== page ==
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Local History: Celeste E. Bush was East Lyme’s 19th-century feminist modernizer

This is the first in a two-part series on one of the key figures in East Lyme history.

Celeste E. Bush was a creative social innovator whose energetic leadership in educational and other public institutions has left a rich legacy to the generations that have followed her both here in Connecticut and other parts of the United States.

After learning to teach in a simple Connecticut one-room schoolhouse, Celeste E. Bush (1846-1930) went on to build educational institutions in four states. She returned to her native East Lyme in middle age to spearhead the modernization of her town’s school system and rose to other important leadership roles in town affairs.

Most impressive, much of her success was achieved within the almost exclusively male world of 19th century small town politics.

Ms. Bush descended from traditional New England agrarian stock. Her ancestors were among the original founders of Wethersfield in the middle 1600s.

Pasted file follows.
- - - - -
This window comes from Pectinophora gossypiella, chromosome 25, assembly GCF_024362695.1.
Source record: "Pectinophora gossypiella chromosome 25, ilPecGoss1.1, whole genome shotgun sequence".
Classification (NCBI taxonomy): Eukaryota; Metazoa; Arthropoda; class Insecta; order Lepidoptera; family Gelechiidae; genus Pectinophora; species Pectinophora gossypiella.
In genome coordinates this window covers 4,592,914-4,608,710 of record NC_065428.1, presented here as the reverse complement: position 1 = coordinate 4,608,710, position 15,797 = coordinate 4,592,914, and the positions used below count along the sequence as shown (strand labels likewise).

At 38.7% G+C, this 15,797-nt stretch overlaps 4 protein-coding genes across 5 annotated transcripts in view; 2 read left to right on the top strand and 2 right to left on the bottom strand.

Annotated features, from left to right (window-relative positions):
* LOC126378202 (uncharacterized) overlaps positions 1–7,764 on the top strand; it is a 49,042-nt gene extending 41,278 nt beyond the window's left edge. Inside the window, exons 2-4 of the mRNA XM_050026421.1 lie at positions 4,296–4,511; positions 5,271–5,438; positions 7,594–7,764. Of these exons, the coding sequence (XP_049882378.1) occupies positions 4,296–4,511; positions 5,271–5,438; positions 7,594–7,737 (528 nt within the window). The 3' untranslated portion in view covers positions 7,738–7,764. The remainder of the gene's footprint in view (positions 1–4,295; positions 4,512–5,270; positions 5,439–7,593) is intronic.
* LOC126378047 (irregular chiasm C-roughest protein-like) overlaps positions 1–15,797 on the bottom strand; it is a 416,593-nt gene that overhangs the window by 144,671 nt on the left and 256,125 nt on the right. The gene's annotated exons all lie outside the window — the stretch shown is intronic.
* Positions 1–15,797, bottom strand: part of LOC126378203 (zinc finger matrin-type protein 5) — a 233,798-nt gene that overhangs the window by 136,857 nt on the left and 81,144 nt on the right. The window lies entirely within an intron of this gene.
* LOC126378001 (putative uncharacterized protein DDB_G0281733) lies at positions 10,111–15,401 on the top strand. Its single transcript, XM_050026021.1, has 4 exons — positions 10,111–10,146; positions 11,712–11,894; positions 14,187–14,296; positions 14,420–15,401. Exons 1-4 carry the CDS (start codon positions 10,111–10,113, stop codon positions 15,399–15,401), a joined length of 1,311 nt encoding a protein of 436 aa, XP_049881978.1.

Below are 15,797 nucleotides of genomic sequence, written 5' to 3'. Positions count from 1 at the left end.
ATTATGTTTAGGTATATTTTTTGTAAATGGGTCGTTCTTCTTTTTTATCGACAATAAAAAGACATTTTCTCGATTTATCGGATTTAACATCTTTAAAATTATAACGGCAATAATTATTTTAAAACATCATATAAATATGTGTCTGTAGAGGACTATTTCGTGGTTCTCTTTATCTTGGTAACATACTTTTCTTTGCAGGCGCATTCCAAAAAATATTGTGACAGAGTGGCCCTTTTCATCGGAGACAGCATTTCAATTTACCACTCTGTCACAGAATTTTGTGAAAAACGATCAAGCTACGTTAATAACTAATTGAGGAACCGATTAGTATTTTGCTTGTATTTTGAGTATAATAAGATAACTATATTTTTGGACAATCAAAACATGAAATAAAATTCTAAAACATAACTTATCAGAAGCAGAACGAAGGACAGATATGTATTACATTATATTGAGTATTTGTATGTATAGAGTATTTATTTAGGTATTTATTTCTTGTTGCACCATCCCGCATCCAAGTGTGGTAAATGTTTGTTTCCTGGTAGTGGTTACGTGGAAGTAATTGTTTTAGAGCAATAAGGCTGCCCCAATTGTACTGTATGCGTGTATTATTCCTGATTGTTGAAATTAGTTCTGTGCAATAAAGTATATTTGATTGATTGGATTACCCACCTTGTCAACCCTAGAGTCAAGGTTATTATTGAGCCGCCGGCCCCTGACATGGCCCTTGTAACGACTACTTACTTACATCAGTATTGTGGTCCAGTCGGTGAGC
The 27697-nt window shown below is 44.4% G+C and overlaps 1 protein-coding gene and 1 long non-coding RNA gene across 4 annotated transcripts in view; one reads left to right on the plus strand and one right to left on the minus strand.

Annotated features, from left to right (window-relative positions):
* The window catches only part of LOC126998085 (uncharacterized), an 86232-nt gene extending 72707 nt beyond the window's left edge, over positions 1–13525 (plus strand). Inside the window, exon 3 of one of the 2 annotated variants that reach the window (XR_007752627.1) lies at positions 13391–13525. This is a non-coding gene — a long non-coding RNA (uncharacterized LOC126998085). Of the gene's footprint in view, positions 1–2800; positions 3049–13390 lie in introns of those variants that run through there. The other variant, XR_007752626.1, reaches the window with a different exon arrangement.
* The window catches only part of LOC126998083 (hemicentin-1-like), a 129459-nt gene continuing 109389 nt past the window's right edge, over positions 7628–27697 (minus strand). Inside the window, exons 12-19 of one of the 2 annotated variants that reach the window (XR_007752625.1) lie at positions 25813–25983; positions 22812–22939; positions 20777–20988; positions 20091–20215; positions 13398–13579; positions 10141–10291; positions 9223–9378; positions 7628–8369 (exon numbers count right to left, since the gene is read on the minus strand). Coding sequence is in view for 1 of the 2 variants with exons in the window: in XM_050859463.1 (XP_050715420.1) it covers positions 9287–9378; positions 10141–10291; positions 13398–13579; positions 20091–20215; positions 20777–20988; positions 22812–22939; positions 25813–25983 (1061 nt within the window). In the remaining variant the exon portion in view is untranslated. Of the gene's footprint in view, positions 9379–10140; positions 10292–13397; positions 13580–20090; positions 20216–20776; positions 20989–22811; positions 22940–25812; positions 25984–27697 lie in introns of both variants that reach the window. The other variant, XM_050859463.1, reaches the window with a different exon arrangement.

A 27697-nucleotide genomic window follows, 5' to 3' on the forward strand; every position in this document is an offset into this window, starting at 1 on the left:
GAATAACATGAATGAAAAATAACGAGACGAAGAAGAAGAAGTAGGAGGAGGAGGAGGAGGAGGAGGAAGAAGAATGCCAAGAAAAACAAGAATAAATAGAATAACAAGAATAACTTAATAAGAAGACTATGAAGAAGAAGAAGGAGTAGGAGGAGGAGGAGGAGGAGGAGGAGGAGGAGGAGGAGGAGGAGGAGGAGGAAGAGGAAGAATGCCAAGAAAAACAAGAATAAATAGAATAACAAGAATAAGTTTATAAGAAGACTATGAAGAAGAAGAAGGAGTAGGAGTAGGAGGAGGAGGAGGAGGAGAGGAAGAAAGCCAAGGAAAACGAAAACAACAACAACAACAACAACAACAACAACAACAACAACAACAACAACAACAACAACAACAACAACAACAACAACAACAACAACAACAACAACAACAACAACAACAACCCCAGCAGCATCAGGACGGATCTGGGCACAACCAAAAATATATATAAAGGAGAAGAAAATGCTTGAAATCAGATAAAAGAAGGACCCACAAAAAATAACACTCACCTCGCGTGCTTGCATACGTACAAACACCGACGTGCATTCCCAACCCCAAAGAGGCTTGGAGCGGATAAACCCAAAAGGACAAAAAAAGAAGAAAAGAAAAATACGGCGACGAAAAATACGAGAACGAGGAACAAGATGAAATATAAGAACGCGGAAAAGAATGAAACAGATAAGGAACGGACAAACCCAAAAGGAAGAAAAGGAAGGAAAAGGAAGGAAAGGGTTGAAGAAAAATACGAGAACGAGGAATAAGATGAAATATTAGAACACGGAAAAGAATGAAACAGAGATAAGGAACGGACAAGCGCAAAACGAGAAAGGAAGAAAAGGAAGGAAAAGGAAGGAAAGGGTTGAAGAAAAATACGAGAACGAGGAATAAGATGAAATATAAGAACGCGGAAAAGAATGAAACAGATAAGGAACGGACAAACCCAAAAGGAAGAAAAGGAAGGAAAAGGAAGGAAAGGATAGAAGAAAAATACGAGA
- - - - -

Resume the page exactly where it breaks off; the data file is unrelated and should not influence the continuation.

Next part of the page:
Bush family members later moved to other Connecticut settlements and in 1742, Amasa Bush of Saybrook bought land in (East) Lyme and began to farm what would later become “the Bush Homestead,” more than 100 acres along today’s East Pattagansett Road in Niantic.

Celeste’s generation of the family boasted a surgeon who was decorated for service in the Civil War and a brother who served several terms as East Lyme’s Probate Judge (and oddly, seems to have gambled away his life savings on the infamous “Florida Land Boom” scam of the 1920s).

Early life

Celeste E. Bush was born in Niantic and attended East Lyme’s “Toad Rock” School (named for a local landmark boulder that was said to have the shape of a toad). At age 15, after finishing her own eight years of education, she began teaching at Niantic’s Little Boston School. She taught here for 10 years and distinguished herself as an excellent general educator who earned the respect of students, parents and town leaders alike.

At age 25 in 1871, Celeste decided that her passion for teaching and education would be her calling in life. She applied and was accepted at the Normal School in New Britain (today’s Central Connecticut State University). Since the Normal School had yet to build dormitories, it was necessary for students to find room and board wherever possible.